Salford apartment owners’ fury at being told to cough up £2.5m for backlog of repairs and maintenance
Apartment owners in Salford are furious after being presented with a huge bill for maintenance and repair work on their rundown properties.
and live on Freeview channel 276
Apartment owners in Salford say they have been told they must foot a massive £2.5m bill for a backlog of maintenance and repair work to their rundown properties.
The leaseholders on the Canterbury Gardens estate in Eccles pay £186 a month but claim the property management company Onward Homes has failed to invest their money in routine fixes for years.
They complain of a long list of issues with the appearance and general level of maintenance work done on the properties and say they have been neglected. The company says it is aware that residents have not been happy and they are trying to work through the issues.
What has been said about the state of properties in Canterbury Gardens?
Canterbury Gardens residents have complained about unpainted outer walls, neglected window sills, entrance ways and front doors which have mismatched letterboxes.
Canopies, window boxes and fencing are left with flaking paint, and they claim trees in the back gardens are being ‘mismanaged’, leading to subsidence in in nearby flats.
The residents of Knights Court, Squires Court and Reeves Court have been issued with Section 20 notices which stipulate leaseholders must be consulted over the work.
A cost analysis issued to the leaseholders amounts to £2.5m of work needed to bring the properties up to scratch, say the residents. Many of the 144 flats at Canterbury Gardens are occupied by tenants, while others are lease owners.
What have residents said about the properties?
Jacqui Theaker and her partner Kevin Armes are among 16 households from the estate who met with the Local Democracy Reporting Service to air their grievances.
They said that their lease stipulates there should be ‘no sub-letting’ but that 75 per cent of the flats have been allowed to be sub-let.
“We are forced to micro-manage everything, despite having a caretaker who is supposed to be on site from 8am to 4pm, Monday to Friday,” said Jacqui.
“But the caretaker prefers to run errands, take residents to hospital appointments, visit people for tea and biscuits and generally be a social worker on the site for residents instead of undertaking the duties that the leaseholders pay for.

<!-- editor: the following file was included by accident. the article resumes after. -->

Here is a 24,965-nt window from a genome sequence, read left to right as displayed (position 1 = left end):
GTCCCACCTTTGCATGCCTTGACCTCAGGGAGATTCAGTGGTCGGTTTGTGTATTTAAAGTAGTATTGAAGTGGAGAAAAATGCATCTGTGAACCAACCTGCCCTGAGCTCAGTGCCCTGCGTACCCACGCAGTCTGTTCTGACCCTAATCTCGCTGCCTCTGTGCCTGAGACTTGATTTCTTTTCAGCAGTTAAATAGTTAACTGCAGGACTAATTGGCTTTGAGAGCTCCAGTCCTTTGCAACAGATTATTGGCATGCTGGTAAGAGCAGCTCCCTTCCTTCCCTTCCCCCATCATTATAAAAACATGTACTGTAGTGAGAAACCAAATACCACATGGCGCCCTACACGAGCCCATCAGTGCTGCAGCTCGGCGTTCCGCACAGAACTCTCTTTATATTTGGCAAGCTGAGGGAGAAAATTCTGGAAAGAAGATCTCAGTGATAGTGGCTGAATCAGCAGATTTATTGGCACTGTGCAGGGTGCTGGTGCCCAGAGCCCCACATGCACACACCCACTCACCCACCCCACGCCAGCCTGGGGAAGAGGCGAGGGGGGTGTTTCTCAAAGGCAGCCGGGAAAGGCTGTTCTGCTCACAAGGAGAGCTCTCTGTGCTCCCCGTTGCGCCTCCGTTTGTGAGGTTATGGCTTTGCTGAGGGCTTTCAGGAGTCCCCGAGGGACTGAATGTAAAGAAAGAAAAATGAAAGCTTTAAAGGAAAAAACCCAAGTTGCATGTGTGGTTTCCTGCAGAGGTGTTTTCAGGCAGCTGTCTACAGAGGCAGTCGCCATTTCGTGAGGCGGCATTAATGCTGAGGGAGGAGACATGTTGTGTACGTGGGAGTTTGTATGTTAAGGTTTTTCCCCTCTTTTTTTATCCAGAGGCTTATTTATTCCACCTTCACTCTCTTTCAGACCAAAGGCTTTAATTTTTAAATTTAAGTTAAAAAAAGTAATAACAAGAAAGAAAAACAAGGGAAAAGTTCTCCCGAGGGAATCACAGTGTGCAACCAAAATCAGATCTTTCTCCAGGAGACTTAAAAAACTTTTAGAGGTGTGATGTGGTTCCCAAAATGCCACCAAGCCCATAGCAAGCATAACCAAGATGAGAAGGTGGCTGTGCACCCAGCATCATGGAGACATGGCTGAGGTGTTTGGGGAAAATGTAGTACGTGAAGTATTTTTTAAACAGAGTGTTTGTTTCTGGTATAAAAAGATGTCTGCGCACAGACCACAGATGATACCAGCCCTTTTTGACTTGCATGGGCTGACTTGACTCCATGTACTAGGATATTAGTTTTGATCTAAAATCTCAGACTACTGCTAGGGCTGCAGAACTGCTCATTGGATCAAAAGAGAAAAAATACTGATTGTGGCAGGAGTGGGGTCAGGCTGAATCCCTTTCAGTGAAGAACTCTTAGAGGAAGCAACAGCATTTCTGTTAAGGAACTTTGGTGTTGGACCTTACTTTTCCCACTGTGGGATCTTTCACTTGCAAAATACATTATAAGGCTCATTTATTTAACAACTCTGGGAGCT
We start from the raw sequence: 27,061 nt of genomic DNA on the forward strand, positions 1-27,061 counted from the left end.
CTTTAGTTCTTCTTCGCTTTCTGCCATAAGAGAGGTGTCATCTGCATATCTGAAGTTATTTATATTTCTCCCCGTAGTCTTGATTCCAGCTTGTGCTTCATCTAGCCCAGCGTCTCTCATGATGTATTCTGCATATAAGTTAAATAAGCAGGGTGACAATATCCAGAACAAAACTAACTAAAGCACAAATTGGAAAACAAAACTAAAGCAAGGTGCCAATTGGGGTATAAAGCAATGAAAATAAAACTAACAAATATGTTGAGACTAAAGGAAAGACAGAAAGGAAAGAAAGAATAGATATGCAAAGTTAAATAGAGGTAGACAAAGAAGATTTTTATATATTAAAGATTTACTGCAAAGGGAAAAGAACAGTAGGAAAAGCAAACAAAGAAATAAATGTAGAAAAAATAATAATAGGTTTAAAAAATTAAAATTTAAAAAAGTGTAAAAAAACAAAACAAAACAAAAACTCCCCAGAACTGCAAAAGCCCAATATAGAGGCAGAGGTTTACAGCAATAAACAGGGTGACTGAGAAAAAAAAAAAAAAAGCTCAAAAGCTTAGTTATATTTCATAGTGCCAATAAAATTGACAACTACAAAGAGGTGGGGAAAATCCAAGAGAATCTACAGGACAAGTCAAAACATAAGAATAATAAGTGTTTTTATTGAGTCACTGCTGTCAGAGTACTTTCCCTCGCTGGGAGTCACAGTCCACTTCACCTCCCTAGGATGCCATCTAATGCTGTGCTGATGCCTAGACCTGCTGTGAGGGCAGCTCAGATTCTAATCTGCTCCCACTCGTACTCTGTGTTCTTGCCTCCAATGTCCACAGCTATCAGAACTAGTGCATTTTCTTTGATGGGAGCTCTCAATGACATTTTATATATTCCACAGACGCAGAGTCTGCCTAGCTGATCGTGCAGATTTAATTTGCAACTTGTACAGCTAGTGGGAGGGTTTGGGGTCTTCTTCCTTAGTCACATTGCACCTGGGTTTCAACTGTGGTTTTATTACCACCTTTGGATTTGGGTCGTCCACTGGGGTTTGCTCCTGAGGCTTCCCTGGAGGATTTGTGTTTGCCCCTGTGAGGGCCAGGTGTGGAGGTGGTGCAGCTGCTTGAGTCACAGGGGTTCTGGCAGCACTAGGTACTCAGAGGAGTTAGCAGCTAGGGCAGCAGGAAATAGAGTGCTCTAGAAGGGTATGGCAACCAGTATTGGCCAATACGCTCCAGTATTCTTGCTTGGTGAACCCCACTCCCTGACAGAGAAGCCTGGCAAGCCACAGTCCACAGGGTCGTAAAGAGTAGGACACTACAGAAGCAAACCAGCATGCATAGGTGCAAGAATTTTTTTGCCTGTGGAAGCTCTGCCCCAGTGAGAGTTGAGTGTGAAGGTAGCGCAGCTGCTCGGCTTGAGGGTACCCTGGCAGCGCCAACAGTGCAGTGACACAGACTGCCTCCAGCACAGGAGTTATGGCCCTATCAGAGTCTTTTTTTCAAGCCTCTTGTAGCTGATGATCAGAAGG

“Onward appears to have free reign to dismiss us and treat us as a money tree, while they decide on shoddy maintenance and repair standards, delayed responses, break promises and show no appetite to run the scheme in an efficient cost-effective manner.”
She also claims Onward was ‘picking and choosing’ if and when it responds to official complaints.
“Delays [in maintenance work] has cost us, as we are now facing the consequences of hyper-inflation when the work should have been done four or five years ago.”
The residents say there is £500,000 in their ‘sinking fund’ which is supposed to be used for cyclical painting, internally and externally, but this is way behind schedule.
They say they are not allowed to store bikes in ‘common areas’ because of the fire risk. Items left in communal areas are ‘confiscated’ and leaseholders are charged £40 per item to get them back, they say. The residents say Onward cites fire regulations, post-Grenfell, for this.
Jacqui said: “Onward bang on about fire safety and have made all leaseholders remove items from the ground floor internal store cupboards, yet it has come to our notice that a blind eye is turned for certain people.”
What has Onward Homes said about the criticism?
An Onward Homes spokesperson said: “Residents have previously made us aware of some issues relating to Canterbury Gardens and we have been working with them to resolve any questions.
“We take any feedback from customers seriously and will always listen and do what we can to make things right.
“We are currently working on a programme of works to enhance the appearance of Canterbury Gardens including improvements to windows and doors, as well as painting and fire safety work. A formal consultation process has been undertaken with customers and we anticipate the works will be completed in the summer.
“Regarding other issues raised by residents, sub-letting is not tolerated and we tackle this on a case-by-case basis. We are unable to allow bikes to be stored in common areas due to the fire safety risk this presents to all residents. Customers have also asked us to review our pets policy and we are currently doing so.”
On the subject of the £2.5m costing, the spokesperson said: “We are continuing to work with residents at Canterbury Gardens to deliver a series of improvements to the building over the next five years.
“Leaseholders have been provided with indicative costs for the five-year improvement programme and at the start of this year received a Section 20 notice for the first year of this work. This did not include final costs.
“A formal consultation process has been undertaken and we will discuss any implications on the sinking fund with residents as soon as this information is available.
“In relation to the costs quoted below in the past we have provided various cost breakdown options for leaseholders for the programme of works. One of these options included a £500,000 cost for provisional sums, which include things like unforeseen works, but this has not yet been confirmed.”